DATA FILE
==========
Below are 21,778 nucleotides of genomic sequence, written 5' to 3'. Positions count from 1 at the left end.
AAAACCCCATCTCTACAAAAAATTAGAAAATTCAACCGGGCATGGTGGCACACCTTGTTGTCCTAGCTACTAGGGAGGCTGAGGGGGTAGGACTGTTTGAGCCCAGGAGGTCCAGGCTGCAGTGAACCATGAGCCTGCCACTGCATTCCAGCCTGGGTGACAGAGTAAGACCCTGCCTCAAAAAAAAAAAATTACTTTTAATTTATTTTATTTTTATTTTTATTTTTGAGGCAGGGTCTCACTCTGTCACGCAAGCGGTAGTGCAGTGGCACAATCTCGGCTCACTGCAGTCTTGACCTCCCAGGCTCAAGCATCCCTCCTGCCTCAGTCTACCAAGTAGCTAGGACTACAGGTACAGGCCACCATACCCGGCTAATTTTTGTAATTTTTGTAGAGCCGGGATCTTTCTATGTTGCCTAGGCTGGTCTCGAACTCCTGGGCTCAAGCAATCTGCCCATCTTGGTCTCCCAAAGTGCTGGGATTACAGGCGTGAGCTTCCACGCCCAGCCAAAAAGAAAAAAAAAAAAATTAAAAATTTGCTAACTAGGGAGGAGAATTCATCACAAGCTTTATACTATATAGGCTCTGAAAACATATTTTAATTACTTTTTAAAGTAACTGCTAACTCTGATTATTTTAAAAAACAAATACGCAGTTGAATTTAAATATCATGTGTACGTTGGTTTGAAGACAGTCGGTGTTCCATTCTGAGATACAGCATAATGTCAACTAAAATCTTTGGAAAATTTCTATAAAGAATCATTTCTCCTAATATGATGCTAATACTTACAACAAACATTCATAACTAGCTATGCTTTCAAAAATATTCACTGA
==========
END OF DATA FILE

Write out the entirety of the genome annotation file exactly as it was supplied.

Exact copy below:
Below are 21,778 nucleotides of genomic sequence, written 5' to 3'. Positions count from 1 at the left end.
AAAACCCCATCTCTACAAAAAATTAGAAAATTCAACCGGGCATGGTGGCACACCTTGTTGTCCTAGCTACTAGGGAGGCTGAGGGGGTAGGACTGTTTGAGCCCAGGAGGTCCAGGCTGCAGTGAACCATGAGCCTGCCACTGCATTCCAGCCTGGGTGACAGAGTAAGACCCTGCCTCAAAAAAAAAAAATTACTTTTAATTTATTTTATTTTTATTTTTATTTTTGAGGCAGGGTCTCACTCTGTCACGCAAGCGGTAGTGCAGTGGCACAATCTCGGCTCACTGCAGTCTTGACCTCCCAGGCTCAAGCATCCCTCCTGCCTCAGTCTACCAAGTAGCTAGGACTACAGGTACAGGCCACCATACCCGGCTAATTTTTGTAATTTTTGTAGAGCCGGGATCTTTCTATGTTGCCTAGGCTGGTCTCGAACTCCTGGGCTCAAGCAATCTGCCCATCTTGGTCTCCCAAAGTGCTGGGATTACAGGCGTGAGCTTCCACGCCCAGCCAAAAAGAAAAAAAAAAAAATTAAAAATTTGCTAACTAGGGAGGAGAATTCATCACAAGCTTTATACTATATAGGCTCTGAAAACATATTTTAATTACTTTTTAAAGTAACTGCTAACTCTGATTATTTTAAAAAACAAATACGCAGTTGAATTTAAATATCATGTGTACGTTGGTTTGAAGACAGTCGGTGTTCCATTCTGAGATACAGCATAATGTCAACTAAAATCTTTGGAAAATTTCTATAAAGAATCATTTCTCCTAATATGATGCTAATACTTACAACAAACATTCATAACTAGCTATGCTTTCAAAAATATTCACTGA